Strategic Kingdom Partnership: From Kansas to Ukraine

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(My speech for a special event at the Hillsboro Mennonite Brethren Church in Hillsboro, KS, Oct 26: Mission in Eurasia: Faithful Heritage, Strategic Future)

We have come an interesting way - from Ukraine to Kansas. You did it before, we made it recently. And we see in this God's will, His way. We are not here by chance.
But what if this is not the end of our journey? What if we have to continue our journey, sometimes returning - from Kansas to Ukraine? After all, we are just strangers and foreigners.
But wherever we live today, we cannot forget the places from which we came. There we got faith. And we can bring it there again, share our faith with local people. We can tell them: “We are not strangers, we are almost relatives.” Our history is a miracle in itself for our peoples and countries.
As you know, in Ukraine and in the whole of the Russian Empire, Bretheren Mennonites were the beginning of a great spiritual awakening. I knew it from my childhood, I heard from my parents, and I myself was a part of this spiritual heritage.
Today it is a great honor for me to live among you, learn from you, build relationships and partnerships.
And I want to say one simple truth: only cooperation in a mission can revive our traditions. We can live each in our own world, we can protect our family and church traditions, but in this way we will not be able to fulfill the Great Commission.
We can go to visit each other. We can show each other our museums. But if we do not become part of something greater, something common, we will not be able to fulfill the Great Commission. I will not talk about you. I will say self-critically about us, about our Mission Eurasia: if it is not built in partnerships and is not part of the mission of God, then it is simply not feasible, then our mission is just  impossible.
History teaches us that only in cooperation we may survive and have a good influence. A little about my family history. My great-grandfather was a communist, he brought a lot of suffering to other people. But when he repented, he gave everything to God, even his life. When the Stalinist persecution began, he hid several pastors at home and fed them. Then he was arrested and executed.
I grew up in a big and poor family. But every month, dad set aside money to give to the families of those who suffered for their faith in prison. It was not a sacrifice, it was a natural, common thing. We took care of someone. Someone took care of us. Including in the far West.
I remember how I dreamed of having my own Bible as a child. There was only one Bible in our house, it was kept as the greatest treasure. Do you know where she was from? It was printed in London and smuggled into the USSR. I looked through these thin pages and thought that somewhere behind the iron curtain we have friends, brothers and sisters. It was an amazing feeling: we are not alone. Why does someone in London print the Bible in Russian? So they remember us, we have not forgotten.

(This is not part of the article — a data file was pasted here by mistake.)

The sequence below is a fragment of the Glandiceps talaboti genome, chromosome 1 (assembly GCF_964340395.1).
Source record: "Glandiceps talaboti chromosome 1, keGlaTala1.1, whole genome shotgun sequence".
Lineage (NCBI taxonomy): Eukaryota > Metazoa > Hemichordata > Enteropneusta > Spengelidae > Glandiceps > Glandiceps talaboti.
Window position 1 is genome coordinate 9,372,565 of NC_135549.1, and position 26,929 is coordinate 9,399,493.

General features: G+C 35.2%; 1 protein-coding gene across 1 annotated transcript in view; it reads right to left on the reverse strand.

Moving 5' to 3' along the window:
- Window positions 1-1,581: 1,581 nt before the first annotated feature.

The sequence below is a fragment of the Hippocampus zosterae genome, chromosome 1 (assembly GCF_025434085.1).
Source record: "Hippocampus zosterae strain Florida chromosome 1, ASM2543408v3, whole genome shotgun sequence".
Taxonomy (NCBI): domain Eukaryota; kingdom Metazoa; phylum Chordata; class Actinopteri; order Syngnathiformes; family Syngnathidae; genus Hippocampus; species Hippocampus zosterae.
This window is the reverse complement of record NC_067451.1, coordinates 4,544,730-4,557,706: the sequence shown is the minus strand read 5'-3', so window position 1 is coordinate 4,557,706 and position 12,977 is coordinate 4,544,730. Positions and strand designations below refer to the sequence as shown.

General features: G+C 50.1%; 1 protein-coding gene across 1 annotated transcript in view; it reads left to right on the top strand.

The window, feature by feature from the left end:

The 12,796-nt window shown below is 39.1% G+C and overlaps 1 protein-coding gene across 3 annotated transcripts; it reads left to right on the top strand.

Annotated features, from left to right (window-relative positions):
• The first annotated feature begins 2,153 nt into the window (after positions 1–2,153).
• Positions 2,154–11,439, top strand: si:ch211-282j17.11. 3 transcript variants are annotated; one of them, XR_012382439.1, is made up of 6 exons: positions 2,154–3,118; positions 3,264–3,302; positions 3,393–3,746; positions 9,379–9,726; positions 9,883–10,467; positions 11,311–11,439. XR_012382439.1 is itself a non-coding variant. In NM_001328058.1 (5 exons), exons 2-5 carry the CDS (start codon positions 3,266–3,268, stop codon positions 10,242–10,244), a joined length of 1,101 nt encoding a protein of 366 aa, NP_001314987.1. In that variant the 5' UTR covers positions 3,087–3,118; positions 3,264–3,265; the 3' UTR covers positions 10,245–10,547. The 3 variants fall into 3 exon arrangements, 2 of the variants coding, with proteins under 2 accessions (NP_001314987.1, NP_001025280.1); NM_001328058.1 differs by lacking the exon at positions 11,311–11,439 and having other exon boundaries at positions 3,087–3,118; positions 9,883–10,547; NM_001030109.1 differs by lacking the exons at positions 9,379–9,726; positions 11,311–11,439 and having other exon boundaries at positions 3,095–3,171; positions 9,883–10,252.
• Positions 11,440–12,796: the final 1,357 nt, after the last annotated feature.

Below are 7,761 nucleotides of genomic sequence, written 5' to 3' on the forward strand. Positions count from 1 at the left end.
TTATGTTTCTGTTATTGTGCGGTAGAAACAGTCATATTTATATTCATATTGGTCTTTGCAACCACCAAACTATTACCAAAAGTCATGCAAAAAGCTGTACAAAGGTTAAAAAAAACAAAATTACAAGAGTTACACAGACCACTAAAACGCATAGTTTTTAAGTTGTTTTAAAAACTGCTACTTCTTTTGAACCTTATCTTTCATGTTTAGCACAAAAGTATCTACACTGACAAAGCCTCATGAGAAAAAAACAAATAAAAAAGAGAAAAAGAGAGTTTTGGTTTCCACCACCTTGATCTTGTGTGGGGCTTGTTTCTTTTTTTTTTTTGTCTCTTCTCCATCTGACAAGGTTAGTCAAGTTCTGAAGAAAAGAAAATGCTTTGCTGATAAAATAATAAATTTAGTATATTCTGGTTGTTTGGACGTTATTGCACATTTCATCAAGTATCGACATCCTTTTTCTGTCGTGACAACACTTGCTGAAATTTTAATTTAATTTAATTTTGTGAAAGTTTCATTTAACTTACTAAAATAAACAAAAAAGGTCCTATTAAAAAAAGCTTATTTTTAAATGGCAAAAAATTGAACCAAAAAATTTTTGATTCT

Once KGB officers came to our home with a search to find religious literature. I hid our Bible under my clothes and ran out into the street. I still remember how I waited for a long time until everything was over and it would be possible to return home. I was cold, I was scared, but I knew that I was carrying out an important mission: I was saving the only Bible.
When I finally received my own Bible, in fact it was the New Testament, I accepted it as the most important document, as my heavenly passport. And yes it was printed abroad by some westerners.
When I showed my gospel to my friends, they were amazed: “What a thin paper! And printed abroad! ” I just now understand that the neighbors envied us: these Christians had friends all over the world, they helped each other like real brothers and sisters. The Communist Party and the Soviet government built the Iron Curtain, but the Christians overcame it. Even prison bars could not close us from the world.
Since then, I believe in global partnerships. I believe that we are called to show the world the unity of all Christians in the fulfillment of the Great Commission. When people who are tired of divisions and conflicts see the cooperation of Christians, they are surprised and open to faith.
This winter season we are going to collect and distribute 100,000 gifts for children in Ukraine, Russia, Moldova, Georgia and some other countries. In addition to sweets and useful things, they all get their first Bible. When they take up their gift, they will think: "In this world there is someone who worries about me ..."
How nice to be this "someone." How great to be part of God's mission in this world. Today we are here to say “yes” to God: yes, we care about partnerships, we want to be partners in God's mission. We went our way from Ukraine to Kansas because He led us. And if He calls us to go from Kansas to Ukraine, we will do that. And if we cannot go, then we can support those who work there. Have them give a gift or a Bible from the Mennonites from Kansas.
We have different countries. We have different churches. But one kingdom. Kingdom of God. And one mission. Mission of God. And therefore everything that we do for Him, we do together. And this is called a partnership. Today we celebrate a partnership in God's mission. And we thank God for you, your churches, for your history, for your ministries, for your trust, for your friendship. For the privilege of being and serving together.

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